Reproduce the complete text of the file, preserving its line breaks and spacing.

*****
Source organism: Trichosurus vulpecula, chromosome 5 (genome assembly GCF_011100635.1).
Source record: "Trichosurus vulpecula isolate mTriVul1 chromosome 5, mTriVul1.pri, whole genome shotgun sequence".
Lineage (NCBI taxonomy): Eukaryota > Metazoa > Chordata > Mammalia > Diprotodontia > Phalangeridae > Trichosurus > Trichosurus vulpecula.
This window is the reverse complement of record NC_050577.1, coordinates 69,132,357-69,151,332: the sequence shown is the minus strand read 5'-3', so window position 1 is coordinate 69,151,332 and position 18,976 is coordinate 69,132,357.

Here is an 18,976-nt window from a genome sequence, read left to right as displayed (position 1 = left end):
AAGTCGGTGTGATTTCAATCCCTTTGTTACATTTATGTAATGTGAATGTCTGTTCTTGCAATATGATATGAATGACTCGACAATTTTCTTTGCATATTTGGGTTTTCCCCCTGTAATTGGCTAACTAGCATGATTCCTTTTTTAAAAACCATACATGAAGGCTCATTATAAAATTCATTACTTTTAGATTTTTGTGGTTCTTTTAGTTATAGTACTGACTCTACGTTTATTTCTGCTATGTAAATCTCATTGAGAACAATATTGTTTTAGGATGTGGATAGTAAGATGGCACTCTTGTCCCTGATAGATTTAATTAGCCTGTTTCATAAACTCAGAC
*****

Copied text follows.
Source organism: Trichosurus vulpecula, chromosome 5 (genome assembly GCF_011100635.1).
Source record: "Trichosurus vulpecula isolate mTriVul1 chromosome 5, mTriVul1.pri, whole genome shotgun sequence".
Lineage (NCBI taxonomy): Eukaryota > Metazoa > Chordata > Mammalia > Diprotodontia > Phalangeridae > Trichosurus > Trichosurus vulpecula.
This window is the reverse complement of record NC_050577.1, coordinates 69,132,357-69,151,332: the sequence shown is the minus strand read 5'-3', so window position 1 is coordinate 69,151,332 and position 18,976 is coordinate 69,132,357.

Here is an 18,976-nt window from a genome sequence, read left to right as displayed (position 1 = left end):
AAGTCGGTGTGATTTCAATCCCTTTGTTACATTTATGTAATGTGAATGTCTGTTCTTGCAATATGATATGAATGACTCGACAATTTTCTTTGCATATTTGGGTTTTCCCCCTGTAATTGGCTAACTAGCATGATTCCTTTTTTAAAAACCATACATGAAGGCTCATTATAAAATTCATTACTTTTAGATTTTTGTGGTTCTTTTAGTTATAGTACTGACTCTACGTTTATTTCTGCTATGTAAATCTCATTGAGAACAATATTGTTTTAGGATGTGGATAGTAAGATGGCACTCTTGTCCCTGATAGATTTAATTAGCCTGTTTCATAAACTCAGAC